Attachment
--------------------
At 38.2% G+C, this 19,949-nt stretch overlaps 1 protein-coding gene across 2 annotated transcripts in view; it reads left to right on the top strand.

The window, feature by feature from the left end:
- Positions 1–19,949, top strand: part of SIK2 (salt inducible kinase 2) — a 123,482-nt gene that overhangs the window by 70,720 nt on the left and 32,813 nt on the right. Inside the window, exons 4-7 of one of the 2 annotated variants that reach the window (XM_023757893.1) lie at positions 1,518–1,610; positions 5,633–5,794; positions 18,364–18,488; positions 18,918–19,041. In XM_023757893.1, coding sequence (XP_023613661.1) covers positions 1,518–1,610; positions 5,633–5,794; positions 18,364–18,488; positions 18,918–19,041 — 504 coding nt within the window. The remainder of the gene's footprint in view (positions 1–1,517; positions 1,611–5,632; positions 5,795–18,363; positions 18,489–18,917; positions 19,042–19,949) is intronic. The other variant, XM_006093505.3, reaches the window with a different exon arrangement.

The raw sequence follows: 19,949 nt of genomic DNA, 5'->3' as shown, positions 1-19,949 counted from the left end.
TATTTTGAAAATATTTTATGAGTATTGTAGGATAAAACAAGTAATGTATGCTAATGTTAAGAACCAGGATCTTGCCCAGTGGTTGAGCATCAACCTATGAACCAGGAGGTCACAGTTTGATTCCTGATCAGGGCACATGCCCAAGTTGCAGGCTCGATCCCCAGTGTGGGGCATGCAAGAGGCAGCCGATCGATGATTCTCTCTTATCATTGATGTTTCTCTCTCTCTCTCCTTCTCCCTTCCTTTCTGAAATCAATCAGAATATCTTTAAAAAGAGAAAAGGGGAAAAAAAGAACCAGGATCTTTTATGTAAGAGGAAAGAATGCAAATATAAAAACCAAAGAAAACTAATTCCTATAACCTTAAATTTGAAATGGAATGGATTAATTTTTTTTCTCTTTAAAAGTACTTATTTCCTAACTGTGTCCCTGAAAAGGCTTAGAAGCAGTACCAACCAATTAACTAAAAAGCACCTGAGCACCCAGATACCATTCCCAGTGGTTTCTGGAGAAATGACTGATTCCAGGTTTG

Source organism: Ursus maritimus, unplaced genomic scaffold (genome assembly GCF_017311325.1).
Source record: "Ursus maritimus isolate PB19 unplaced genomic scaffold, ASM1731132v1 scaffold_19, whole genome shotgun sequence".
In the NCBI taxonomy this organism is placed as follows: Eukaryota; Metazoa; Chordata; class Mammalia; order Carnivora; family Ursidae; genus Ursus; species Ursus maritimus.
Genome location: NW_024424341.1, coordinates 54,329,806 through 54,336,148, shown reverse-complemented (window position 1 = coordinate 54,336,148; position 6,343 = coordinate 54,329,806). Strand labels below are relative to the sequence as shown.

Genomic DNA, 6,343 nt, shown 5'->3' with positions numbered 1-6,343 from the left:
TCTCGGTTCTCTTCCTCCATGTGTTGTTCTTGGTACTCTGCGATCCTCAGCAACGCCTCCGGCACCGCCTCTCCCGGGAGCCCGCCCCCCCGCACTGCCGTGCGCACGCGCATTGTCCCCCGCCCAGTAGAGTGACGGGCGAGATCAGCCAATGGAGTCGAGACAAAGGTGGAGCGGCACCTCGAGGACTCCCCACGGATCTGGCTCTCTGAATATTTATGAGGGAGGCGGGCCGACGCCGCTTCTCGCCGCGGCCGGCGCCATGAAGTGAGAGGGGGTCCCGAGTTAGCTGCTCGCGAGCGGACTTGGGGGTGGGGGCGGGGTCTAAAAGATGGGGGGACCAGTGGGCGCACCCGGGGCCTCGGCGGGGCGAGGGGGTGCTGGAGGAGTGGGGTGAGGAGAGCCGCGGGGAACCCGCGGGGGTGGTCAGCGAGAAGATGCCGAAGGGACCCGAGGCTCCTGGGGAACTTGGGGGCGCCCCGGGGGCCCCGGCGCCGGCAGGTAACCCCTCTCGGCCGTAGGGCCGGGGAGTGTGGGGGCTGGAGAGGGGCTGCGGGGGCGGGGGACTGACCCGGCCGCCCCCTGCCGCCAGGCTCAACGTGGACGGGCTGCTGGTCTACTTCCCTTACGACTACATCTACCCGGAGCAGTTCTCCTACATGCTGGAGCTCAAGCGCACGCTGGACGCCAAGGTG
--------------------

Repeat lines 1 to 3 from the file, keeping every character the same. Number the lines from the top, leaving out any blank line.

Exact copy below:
At 38.2% G+C, this 19,949-nt stretch overlaps 1 protein-coding gene across 2 annotated transcripts in view; it reads left to right on the top strand.

The window, feature by feature from the left end:
- Positions 1–19,949, top strand: part of SIK2 (salt inducible kinase 2) — a 123,482-nt gene that overhangs the window by 70,720 nt on the left and 32,813 nt on the right. Inside the window, exons 4-7 of one of the 2 annotated variants that reach the window (XM_023757893.1) lie at positions 1,518–1,610; positions 5,633–5,794; positions 18,364–18,488; positions 18,918–19,041. In XM_023757893.1, coding sequence (XP_023613661.1) covers positions 1,518–1,610; positions 5,633–5,794; positions 18,364–18,488; positions 18,918–19,041 — 504 coding nt within the window. The remainder of the gene's footprint in view (positions 1–1,517; positions 1,611–5,632; positions 5,795–18,363; positions 18,489–18,917; positions 19,042–19,949) is intronic. The other variant, XM_006093505.3, reaches the window with a different exon arrangement.